Saturday: 22 Iraqis Killed, 10 Wounded

Updated at 1:30 a.m. EST, Feb. 17, 2008

A U.S. general warned that, despite a drawdown, there may be more troops in Iraq by next summer than it did before the surge. At least 22 Iraqis were killed or found dead and another 10 were wounded in the latest attacks. No Coalition deaths were reported; however, another incident involving U.S. troops firing upon Awakening Council members was reported.

U.S. forces killed three Awakening Council members who were attending a meeting in Jurf al-Sakhar. The Awakening Councils consist of Iraqi tribesmen who have turned away from al-Qaeda and are now working alongside U.S. troops; however, a group of them in Jurf al-Sakhar turned in their resignations after the latest friendly fire incident.

Five bodies, bearing torture marks and gunshot wounds, were found east of Ramadi. Another four bodies were discovered southwest of the city.

An Iraqi army soldier was killed during an attack at a Baquba checkpoint. In a separate incident, five suspects were arrested.

In Kirkuk, a car bomb injured two policemen in Tiseen. In al-Shurjah, a policeman was wounded during an IED attack. A bomb in central Kirkuk injured two more policemen.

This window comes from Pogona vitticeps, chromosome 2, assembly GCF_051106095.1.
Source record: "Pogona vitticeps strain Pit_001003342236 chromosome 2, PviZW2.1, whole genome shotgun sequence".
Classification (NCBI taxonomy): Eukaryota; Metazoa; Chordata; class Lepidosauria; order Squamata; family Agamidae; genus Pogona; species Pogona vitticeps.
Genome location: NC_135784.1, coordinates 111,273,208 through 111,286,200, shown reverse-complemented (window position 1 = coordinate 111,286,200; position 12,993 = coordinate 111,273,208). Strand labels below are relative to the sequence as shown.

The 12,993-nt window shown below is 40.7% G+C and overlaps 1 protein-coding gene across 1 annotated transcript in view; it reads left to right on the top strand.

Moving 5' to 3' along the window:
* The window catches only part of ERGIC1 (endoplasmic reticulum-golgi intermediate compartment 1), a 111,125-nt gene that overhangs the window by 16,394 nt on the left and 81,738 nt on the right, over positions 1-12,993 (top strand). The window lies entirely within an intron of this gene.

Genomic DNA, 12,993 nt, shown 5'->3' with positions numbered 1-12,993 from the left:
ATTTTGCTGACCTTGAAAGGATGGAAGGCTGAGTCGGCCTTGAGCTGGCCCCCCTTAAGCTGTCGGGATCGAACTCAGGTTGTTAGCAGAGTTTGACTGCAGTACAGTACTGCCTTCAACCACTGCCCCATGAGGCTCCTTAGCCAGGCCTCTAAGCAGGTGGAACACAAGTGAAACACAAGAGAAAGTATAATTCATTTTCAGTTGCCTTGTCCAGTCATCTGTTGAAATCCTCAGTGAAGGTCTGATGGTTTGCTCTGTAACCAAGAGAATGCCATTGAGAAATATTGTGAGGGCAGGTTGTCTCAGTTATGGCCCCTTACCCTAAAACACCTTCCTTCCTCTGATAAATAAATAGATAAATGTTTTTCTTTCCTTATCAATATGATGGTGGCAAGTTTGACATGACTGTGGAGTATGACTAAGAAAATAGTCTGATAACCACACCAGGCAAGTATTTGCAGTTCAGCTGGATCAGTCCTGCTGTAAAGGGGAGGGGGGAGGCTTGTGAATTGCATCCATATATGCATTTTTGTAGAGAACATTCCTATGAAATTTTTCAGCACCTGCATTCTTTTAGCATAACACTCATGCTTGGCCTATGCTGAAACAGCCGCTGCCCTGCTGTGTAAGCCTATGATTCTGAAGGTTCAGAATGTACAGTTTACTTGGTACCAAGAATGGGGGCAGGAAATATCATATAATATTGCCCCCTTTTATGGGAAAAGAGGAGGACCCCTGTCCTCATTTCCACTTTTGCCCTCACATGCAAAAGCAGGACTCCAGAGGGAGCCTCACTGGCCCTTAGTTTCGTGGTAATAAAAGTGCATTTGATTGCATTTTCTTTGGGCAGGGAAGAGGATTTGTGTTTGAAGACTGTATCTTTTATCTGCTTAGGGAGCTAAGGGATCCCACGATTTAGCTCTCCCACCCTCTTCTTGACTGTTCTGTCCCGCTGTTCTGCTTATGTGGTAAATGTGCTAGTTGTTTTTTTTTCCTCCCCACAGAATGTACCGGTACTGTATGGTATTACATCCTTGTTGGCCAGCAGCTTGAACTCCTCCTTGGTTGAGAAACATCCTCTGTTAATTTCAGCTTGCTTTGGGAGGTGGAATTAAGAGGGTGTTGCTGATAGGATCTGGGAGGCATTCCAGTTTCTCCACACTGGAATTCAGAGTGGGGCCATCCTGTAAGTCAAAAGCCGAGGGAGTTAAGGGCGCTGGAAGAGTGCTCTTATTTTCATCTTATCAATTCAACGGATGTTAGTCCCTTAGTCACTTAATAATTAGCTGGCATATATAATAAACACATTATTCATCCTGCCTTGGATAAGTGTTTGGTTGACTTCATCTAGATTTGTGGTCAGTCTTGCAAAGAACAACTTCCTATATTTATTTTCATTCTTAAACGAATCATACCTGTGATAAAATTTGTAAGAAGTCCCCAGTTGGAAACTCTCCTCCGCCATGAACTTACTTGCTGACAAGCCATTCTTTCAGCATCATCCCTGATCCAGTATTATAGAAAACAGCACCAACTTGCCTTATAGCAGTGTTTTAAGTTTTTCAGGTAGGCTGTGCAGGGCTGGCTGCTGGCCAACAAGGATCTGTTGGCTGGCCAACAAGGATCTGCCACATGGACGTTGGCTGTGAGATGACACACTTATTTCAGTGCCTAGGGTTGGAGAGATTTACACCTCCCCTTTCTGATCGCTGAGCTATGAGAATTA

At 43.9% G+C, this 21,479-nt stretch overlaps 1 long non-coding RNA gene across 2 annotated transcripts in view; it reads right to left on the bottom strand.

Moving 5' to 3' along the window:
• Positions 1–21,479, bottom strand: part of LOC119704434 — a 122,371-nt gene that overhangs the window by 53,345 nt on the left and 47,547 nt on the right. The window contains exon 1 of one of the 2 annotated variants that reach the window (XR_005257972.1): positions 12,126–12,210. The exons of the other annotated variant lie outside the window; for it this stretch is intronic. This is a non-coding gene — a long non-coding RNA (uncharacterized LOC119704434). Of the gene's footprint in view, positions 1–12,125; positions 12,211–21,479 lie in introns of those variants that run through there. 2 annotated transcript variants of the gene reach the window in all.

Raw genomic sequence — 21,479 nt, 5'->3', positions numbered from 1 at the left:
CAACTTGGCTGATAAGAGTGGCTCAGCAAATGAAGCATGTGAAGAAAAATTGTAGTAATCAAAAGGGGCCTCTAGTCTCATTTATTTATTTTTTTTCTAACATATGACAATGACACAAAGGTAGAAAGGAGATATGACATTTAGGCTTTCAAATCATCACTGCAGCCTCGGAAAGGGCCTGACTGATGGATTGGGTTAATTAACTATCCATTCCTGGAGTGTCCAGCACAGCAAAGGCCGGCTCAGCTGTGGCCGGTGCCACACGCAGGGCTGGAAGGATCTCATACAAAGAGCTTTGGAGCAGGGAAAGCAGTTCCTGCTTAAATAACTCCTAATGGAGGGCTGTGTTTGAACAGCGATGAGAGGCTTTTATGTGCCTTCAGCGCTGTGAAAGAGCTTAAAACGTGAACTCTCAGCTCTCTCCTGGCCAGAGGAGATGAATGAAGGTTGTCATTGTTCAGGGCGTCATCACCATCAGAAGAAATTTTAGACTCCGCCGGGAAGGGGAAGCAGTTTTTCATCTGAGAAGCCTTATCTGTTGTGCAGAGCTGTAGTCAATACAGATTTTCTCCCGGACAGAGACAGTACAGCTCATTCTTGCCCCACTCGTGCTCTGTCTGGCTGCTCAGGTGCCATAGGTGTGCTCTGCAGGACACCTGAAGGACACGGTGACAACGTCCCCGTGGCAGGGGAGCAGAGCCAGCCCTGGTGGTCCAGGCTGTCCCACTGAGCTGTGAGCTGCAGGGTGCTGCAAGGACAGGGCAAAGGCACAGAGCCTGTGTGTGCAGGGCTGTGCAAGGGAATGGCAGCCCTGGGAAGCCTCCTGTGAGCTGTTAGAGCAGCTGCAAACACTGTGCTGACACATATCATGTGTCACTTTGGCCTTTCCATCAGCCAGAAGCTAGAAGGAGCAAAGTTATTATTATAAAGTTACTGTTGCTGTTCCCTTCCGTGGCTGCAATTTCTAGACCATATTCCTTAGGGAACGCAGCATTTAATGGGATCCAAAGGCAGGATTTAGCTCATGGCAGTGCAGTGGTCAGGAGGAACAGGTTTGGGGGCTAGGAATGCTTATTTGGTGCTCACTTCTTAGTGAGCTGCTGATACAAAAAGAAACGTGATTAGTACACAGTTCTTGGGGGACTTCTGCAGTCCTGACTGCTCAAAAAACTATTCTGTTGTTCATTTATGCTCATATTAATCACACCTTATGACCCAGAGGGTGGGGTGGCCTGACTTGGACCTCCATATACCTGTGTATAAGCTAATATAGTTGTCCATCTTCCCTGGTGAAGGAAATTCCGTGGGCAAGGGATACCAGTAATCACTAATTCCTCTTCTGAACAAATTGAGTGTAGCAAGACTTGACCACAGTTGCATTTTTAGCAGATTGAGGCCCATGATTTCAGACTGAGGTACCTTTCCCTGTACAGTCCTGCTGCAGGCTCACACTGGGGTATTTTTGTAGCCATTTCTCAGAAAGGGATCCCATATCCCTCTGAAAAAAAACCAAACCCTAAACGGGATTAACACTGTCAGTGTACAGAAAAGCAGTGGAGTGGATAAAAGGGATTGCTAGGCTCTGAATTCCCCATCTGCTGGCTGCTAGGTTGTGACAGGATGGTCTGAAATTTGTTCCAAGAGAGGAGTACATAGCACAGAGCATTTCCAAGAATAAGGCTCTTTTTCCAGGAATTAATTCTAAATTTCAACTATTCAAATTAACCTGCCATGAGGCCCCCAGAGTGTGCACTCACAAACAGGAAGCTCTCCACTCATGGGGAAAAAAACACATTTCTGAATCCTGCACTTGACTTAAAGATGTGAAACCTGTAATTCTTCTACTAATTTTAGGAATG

Two policemen were wounded near Buhriz.

A child was wounded as he picked up a roadside bomb planted in Mahaweel.

Samarra is under a curfew as renovation work on the shrines of Imams Ali al-Hadi and Hassan al-Askari is carried out. Also, an Awakening Council member was gunned down.

Two policemen were injured during an armed attack in Basra. Another police officer was unharmed when a device exploded near him.

A body was found near Hilla.

A car bomb was defused in Mosul.

Twenty detainees were released in Fallujah when authorities were unable to find any links to al-Qaeda. Another fifteen who had been arrested for not carrying proper identification were also released.

In Baghdad, two dumped bodies were recovered.

A man and his son were killed when they entered their booby-trapped home in al-Salam.


Compiled by Margaret Griffis

Author: Margaret Griffis

Margaret Griffis is a journalist from Miami Beach, Florida and has been covering Iraqi casualties for since 2006.